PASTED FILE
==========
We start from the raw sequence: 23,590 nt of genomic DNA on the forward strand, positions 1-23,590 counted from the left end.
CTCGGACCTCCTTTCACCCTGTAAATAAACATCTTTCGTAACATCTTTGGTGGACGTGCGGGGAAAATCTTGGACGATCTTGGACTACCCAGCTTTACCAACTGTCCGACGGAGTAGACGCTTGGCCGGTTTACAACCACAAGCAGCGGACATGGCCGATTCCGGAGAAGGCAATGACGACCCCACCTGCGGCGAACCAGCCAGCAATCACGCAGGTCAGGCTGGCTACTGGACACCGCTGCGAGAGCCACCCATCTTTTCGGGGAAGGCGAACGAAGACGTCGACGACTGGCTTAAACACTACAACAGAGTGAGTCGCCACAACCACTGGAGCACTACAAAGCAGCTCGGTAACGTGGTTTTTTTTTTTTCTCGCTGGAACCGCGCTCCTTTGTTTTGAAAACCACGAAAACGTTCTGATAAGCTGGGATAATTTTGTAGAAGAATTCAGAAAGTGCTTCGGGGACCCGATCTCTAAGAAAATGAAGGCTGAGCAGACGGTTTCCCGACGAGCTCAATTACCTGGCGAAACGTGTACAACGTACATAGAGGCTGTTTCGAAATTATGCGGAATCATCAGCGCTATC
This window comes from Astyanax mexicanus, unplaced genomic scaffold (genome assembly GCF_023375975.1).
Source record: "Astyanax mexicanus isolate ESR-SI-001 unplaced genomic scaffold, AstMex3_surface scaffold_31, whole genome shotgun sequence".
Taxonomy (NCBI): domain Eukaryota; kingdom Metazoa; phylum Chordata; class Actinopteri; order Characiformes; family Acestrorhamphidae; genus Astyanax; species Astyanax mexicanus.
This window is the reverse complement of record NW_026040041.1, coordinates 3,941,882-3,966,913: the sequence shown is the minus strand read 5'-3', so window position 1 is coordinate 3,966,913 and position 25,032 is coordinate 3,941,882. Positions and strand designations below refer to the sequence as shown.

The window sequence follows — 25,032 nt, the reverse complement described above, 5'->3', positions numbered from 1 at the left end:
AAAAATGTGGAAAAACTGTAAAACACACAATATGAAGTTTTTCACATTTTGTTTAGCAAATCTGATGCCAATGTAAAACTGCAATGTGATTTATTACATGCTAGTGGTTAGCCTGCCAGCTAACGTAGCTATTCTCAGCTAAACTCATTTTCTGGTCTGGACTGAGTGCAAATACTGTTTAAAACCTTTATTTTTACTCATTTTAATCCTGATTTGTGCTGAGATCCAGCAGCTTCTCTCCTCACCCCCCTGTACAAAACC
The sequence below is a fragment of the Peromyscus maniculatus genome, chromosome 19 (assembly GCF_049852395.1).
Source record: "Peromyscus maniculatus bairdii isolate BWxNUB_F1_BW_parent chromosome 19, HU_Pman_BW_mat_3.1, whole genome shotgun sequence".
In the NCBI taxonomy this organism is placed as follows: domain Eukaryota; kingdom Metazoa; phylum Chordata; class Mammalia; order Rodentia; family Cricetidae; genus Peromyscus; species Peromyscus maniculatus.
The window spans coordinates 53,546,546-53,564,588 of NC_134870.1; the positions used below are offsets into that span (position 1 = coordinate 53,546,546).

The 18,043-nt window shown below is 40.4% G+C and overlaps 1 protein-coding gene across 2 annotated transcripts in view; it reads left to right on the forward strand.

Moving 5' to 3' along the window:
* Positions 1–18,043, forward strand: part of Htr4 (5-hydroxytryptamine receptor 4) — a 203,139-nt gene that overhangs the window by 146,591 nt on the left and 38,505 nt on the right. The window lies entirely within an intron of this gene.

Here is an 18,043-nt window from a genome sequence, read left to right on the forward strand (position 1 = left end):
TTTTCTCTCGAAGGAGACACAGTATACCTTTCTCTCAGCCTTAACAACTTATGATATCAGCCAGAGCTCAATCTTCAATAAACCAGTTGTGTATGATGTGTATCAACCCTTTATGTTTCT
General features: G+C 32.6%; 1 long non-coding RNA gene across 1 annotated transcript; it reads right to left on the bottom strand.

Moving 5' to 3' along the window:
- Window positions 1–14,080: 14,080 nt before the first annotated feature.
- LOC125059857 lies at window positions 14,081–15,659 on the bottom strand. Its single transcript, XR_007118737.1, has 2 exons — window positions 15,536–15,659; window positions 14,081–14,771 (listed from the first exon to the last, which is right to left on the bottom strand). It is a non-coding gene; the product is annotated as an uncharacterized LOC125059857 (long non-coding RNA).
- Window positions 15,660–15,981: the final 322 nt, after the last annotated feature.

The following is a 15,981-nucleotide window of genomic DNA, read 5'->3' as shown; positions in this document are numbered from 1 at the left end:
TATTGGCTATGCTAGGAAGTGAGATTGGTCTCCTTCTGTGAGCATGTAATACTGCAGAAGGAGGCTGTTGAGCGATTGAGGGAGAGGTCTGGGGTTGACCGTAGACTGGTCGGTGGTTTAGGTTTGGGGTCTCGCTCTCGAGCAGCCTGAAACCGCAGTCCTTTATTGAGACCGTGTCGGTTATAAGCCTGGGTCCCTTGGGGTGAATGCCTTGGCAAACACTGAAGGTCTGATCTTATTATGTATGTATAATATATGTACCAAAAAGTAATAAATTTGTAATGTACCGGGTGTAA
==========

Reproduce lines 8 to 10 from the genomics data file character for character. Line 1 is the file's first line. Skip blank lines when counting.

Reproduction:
AAAAATGTGGAAAAACTGTAAAACACACAATATGAAGTTTTTCACATTTTGTTTAGCAAATCTGATGCCAATGTAAAACTGCAATGTGATTTATTACATGCTAGTGGTTAGCCTGCCAGCTAACGTAGCTATTCTCAGCTAAACTCATTTTCTGGTCTGGACTGAGTGCAAATACTGTTTAAAACCTTTATTTTTACTCATTTTAATCCTGATTTGTGCTGAGATCCAGCAGCTTCTCTCCTCACCCCCCTGTACAAAACC
The sequence below is a fragment of the Peromyscus maniculatus genome, chromosome 19 (assembly GCF_049852395.1).
Source record: "Peromyscus maniculatus bairdii isolate BWxNUB_F1_BW_parent chromosome 19, HU_Pman_BW_mat_3.1, whole genome shotgun sequence".